Here is a look back at the Valley’s summer of storms.

Arizona could experience heavier monsoon rains in the coming decades, according to the author of a new study examining rainfall changes around the world.  

The study, published in the journal Science Advances, does not detail specific rainfall changes in Arizona.

But Aaron Putnam, its lead author and a geologist at the Climate Change Institute at the University of Maine, speculates that while there could be an “invigoration of the North American monsoon,” a warmer planet might also lead to a drop in precipitation during the wintertime, potentially reducing the snowfall that helps replenish water-storage reservoirs. 

MORE: Climate change could foul up precipitation worldwide


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“The input of CO2 in the atmosphere is a bit of a sledgehammer on to the system,” he said. “It might respond in non-linear, more unpredictable ways.” 

A heavier monsoon in the summer might be “flashy,” Putnam said, but less precipitation in the winter would diminish water levels in aquifers and reservoirs critical to the state’s water supply.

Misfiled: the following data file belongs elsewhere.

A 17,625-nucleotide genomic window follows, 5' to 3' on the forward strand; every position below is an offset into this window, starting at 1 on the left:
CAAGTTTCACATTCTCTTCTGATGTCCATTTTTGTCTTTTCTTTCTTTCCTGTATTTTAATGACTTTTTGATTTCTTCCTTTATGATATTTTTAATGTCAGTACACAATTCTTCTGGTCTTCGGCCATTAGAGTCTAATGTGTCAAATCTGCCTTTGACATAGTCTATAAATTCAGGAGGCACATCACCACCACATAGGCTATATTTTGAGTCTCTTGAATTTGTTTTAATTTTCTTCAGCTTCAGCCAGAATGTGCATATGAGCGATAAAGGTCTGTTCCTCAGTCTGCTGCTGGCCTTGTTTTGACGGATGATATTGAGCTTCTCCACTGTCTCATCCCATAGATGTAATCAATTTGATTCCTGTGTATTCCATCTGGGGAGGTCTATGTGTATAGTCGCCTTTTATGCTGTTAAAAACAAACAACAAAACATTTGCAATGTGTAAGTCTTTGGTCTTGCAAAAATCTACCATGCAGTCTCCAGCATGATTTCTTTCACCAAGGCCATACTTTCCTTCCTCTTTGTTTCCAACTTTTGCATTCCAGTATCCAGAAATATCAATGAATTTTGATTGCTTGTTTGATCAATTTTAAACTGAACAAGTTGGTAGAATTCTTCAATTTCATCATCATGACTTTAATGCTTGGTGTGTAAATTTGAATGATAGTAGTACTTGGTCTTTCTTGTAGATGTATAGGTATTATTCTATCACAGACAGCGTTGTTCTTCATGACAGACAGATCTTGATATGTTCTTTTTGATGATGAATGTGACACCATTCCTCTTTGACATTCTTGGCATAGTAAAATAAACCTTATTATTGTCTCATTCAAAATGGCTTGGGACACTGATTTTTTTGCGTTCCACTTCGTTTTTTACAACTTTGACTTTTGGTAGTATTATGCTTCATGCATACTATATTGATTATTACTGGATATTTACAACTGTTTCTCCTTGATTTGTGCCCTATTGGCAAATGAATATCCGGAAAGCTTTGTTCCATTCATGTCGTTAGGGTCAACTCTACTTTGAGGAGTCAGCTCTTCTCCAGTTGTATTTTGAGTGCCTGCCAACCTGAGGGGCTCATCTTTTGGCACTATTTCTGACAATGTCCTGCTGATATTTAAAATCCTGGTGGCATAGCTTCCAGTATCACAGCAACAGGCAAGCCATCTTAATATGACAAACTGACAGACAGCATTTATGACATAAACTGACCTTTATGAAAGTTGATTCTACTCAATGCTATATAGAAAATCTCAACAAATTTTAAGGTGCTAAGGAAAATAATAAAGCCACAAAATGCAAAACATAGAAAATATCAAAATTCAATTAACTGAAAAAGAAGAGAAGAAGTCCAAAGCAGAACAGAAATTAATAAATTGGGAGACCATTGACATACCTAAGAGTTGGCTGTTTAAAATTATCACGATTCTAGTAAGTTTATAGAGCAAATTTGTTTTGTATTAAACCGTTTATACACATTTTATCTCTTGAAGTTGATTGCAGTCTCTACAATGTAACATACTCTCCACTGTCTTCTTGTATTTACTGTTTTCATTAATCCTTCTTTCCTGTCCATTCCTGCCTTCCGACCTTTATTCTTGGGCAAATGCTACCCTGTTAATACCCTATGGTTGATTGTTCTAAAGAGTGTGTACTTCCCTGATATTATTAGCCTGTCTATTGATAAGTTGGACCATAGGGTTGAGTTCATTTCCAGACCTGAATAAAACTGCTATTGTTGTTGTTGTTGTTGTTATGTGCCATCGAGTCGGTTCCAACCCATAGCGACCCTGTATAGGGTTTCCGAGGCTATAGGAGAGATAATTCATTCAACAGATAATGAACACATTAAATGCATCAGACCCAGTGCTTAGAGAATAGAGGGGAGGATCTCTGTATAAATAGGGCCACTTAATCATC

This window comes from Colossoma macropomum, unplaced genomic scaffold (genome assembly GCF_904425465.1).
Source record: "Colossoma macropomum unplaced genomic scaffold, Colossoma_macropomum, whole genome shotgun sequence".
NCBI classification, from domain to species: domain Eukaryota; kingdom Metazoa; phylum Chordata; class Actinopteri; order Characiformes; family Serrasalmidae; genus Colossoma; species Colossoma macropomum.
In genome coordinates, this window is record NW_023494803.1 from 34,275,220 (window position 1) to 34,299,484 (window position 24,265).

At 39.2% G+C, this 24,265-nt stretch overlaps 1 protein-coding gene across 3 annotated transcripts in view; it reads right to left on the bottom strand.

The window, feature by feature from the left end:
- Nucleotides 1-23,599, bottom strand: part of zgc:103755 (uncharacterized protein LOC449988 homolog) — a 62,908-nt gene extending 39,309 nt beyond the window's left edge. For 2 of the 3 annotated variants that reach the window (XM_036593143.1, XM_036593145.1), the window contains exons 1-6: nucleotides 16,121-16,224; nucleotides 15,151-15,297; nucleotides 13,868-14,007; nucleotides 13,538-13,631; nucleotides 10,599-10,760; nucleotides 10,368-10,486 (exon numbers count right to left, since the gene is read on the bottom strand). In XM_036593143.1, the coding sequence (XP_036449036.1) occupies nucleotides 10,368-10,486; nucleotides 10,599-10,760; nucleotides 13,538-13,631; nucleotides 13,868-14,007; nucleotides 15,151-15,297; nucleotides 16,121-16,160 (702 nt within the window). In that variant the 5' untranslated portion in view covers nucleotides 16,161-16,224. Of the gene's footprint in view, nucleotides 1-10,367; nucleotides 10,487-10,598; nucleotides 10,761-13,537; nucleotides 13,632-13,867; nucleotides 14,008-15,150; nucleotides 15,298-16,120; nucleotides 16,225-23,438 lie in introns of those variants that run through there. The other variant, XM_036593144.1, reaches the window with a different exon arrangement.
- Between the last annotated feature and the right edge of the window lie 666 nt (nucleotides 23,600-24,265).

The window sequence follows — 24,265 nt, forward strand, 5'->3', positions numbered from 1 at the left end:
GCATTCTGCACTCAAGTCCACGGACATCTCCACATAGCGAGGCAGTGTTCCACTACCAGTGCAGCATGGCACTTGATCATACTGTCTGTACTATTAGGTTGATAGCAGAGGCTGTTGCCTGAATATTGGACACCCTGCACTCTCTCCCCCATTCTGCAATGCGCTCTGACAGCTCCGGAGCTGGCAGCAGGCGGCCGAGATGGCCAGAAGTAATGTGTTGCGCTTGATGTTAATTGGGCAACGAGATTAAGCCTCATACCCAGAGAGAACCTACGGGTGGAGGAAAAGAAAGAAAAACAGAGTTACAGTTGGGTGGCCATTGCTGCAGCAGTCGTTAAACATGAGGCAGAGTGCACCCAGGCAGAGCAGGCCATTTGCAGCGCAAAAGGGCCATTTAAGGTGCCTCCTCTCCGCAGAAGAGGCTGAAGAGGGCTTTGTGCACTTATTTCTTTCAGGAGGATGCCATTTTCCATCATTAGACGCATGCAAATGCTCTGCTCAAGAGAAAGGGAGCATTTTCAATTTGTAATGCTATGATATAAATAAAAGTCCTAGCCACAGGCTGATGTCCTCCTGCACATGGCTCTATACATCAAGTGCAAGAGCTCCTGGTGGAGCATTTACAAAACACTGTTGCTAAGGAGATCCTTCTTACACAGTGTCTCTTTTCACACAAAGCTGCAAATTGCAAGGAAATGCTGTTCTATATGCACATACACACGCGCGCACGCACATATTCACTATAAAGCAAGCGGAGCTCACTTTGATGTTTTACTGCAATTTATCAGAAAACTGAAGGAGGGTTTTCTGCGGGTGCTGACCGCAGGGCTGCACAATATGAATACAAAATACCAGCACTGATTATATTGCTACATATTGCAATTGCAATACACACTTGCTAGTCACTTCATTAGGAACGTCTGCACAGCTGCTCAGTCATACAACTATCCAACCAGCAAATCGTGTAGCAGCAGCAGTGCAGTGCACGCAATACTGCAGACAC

MORE: Parched: Arizona’s shrinking aquifers

Monsoon rains typically fall fast, while melting snow offers “a more sustained flow.”

Arizona’s Extreme Weather

The National Weather Service marks the start of the monsoon season Thursday, though summer storms typically don’t begin to develop until late June or early July. 

Putnam and his colleagues used geological archives to determine how precipitation patterns will change with a warmer climate. From their research, they concluded that “wet areas will get wetter and dry regions will become drier.”

“The geologic record is trying to tell us something about how the system behaves,” he said. 

MONSOON NEWS:  Read the latest on the season, check out videos and photos


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In the study, the researchers also note that moisture will be directed north, away from the Sierra Nevada and the Great Basin, which spans much of the Intermountain West.

Last year’s monsoon season in Phoenix saw 2.49 inches of rain, but more critical to long-term water supplies is the snow that accumulates during the winter months and produces runoff for reservoirs come spring. The National Weather Service has recorded 96.7 inches of snowfall in Flagstaff since July 1 of last year. Normal snowfall is 101.8 inches. The year before, snowfall was 78.3 inches.

READ:  Newcomer’s guide to your first Phoenix-area summer 

Putnam thinks the state’s main challenge will be managing water as its accessibility shifts.

“It’s really trying to come to grips with how water availability changes,” he said. 

Environmental coverage on and in The Arizona Republic is supported by a grant from the Nina Mason Pulliam Charitable Trust. Follow the azcentral and Arizona Republic environmental reporting team at OurGrandAZ on Facebook, Twitter and Instagram.


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